If you are like many data professionals, you may have years of experience building and supporting on-premises data warehouse implementations, but have become overwhelmed by the blisteringly fast rate of change in the industry over the past few years. Business Intelligence tools and platforms have never required more agility and adaptability than they do today, and never have the choices and technologies been so plentiful. With this constant change can come much anxiety and confusion, but also great innovation and opportunity.
You Got This!
My hope with this post is two-fold. Primarily, I’d like to set your mind at ease. The more things change, the more they stay the same. You may not know how to program and build an autonomous highway vehicle, but you are not as far away from BI relevance as you might fear. I also intend to introduce you to a modern Business Intelligence architecture stack that should feel familiar to you as you explore the vast array of Microsoft Cloud offerings. To that end, I would like to share with you one possible arrangement of Azure tools which might begin to help you build an understanding of possible roadmaps for moving your data warehouse into the cloud.
Let's start with an overview of some key Azure services:
Azure SQL Database
Azure SQL Database (DB) can simply be your traditional SQL Server database, except it’s in the cloud. That’s the simplest way to think about it. Developers and administrators with an on-premises SQL Server background will find a low learning curve when moving to Azure SQL DB. Your data will have a comfy new home in the cloud and you will reap the performance benefits of managed services. Along with great flexibility and scalability, you will pick up many of the features previously only available by ponying up for an Enterprise license. With two deployment options, Azure SQL DB can be a simple cloud replacement of on-premises databases, but it can also extend and expand upon your traditional relational data through support of many other data types like JSON, XML, spatial data, and much more.
Azure SQL Data Warehouse
Azure SQL Data Warehouse is the Azure service for processing and storing massive volumes of data, and for consolidating disparate data into a single location using simple SQL constructs. It offers flexibility and cost savings by separating compute activities from storage, so you only pay for what you are using. Spin down your compute capacity when you don't need it without losing access to your data.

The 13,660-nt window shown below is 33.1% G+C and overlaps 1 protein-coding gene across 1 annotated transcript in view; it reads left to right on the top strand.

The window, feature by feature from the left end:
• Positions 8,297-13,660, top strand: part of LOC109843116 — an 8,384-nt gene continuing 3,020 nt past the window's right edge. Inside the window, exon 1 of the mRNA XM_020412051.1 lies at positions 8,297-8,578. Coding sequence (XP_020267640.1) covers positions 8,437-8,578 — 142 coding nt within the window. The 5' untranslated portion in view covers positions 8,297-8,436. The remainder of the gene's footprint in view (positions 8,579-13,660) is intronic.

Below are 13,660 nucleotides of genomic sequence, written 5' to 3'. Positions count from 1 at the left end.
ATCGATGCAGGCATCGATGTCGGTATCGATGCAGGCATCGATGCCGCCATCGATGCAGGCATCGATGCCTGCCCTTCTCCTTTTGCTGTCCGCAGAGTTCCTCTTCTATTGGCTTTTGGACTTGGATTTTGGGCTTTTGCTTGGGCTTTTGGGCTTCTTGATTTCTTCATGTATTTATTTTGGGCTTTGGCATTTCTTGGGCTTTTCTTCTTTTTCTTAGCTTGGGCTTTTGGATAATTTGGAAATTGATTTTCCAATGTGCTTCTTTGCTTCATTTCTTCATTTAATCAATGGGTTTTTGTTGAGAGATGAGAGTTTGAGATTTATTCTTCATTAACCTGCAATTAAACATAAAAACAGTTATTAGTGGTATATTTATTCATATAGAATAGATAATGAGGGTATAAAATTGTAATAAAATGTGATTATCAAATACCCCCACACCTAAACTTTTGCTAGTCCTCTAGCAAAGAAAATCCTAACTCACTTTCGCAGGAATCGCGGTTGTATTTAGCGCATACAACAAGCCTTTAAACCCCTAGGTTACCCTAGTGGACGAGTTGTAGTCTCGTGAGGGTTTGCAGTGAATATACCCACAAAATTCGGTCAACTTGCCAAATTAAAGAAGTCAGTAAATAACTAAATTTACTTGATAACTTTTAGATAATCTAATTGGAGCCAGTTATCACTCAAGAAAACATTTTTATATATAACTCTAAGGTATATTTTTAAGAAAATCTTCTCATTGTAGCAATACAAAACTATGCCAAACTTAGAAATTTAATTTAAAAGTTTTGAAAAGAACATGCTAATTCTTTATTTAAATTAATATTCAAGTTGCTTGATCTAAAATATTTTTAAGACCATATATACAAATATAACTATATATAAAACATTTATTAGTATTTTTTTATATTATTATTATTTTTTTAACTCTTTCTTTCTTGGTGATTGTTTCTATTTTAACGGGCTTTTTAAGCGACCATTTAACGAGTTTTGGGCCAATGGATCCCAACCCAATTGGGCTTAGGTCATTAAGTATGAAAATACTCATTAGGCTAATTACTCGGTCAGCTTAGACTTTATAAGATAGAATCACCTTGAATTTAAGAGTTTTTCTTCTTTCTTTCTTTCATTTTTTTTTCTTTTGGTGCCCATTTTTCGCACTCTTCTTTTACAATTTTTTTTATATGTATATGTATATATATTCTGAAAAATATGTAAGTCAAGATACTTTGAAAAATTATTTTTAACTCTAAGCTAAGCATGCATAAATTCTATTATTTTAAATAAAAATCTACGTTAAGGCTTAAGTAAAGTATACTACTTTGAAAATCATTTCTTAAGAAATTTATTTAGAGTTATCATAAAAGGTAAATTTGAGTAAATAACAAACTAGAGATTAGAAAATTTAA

SQL DW scales easily by distributing compute throughput which is a major component to this service’s performance advantage through Massively Parallel Processing (MPP). For the sake of keeping this article digestible, we’ll forego the technical details under the hood of MPP. Just know that it is the secret sauce that brings to Azure SQL DW the ability to ingest and analyze petabytes of data with unbelievable performance. Azure SQL DW is not the service for processing small datasets. If you are comfortable with relational data warehouse structures, think bigger, more diverse and performant, and you’ll begin to see the power of Azure SQL DW.
Azure Databricks is an interactive platform built to run and manage Apache Spark in the Azure cloud. Spark is a data processing engine designed to be open and versatile, and serve the needs of everyone from data engineers to data scientists. Use it for data movement activities, to collect and process live streams of data, even IoT sensor feeds. Additionally, Azure Databricks supports a variety of languages: R, Python, SQL, Scala.
Azure Databricks provides a friendly workspace to manage Spark clusters, and manipulate and visualize data. The marketing material really gravitates to the phrase “unified analytics platform” which, once you really dig in and start to understand it, becomes less marketing noise and more “Yeah, that actually describes it quite nicely.” There is not much to offer here in the way of drawing a parallel between Azure Databricks and something you are already familiar with in a traditional data warehouse environment. There is a steeper learning curve with Azure Databricks, but this service offers excellent opportunity for innovation.